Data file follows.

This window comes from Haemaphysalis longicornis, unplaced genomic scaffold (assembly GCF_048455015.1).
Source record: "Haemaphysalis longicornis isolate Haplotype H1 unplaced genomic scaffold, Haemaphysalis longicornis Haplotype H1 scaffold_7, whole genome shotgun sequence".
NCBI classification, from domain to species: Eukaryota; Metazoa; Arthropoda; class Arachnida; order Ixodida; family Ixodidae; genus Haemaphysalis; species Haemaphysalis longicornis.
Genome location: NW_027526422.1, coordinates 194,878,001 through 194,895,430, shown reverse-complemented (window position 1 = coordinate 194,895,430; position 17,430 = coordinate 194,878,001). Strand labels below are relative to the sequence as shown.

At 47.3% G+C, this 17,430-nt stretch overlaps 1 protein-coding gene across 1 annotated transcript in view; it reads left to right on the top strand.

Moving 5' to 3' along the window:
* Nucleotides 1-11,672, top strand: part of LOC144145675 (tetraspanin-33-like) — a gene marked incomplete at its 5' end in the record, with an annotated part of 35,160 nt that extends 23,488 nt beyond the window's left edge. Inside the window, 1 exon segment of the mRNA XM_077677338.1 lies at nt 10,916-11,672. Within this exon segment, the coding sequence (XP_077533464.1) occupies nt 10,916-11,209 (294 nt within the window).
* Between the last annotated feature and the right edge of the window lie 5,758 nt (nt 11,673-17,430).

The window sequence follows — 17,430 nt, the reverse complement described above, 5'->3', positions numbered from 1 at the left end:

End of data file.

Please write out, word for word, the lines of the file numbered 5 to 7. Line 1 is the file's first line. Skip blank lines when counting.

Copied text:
At 47.3% G+C, this 17,430-nt stretch overlaps 1 protein-coding gene across 1 annotated transcript in view; it reads left to right on the top strand.

Moving 5' to 3' along the window:
* Nucleotides 1-11,672, top strand: part of LOC144145675 (tetraspanin-33-like) — a gene marked incomplete at its 5' end in the record, with an annotated part of 35,160 nt that extends 23,488 nt beyond the window's left edge. Inside the window, 1 exon segment of the mRNA XM_077677338.1 lies at nt 10,916-11,672. Within this exon segment, the coding sequence (XP_077533464.1) occupies nt 10,916-11,209 (294 nt within the window).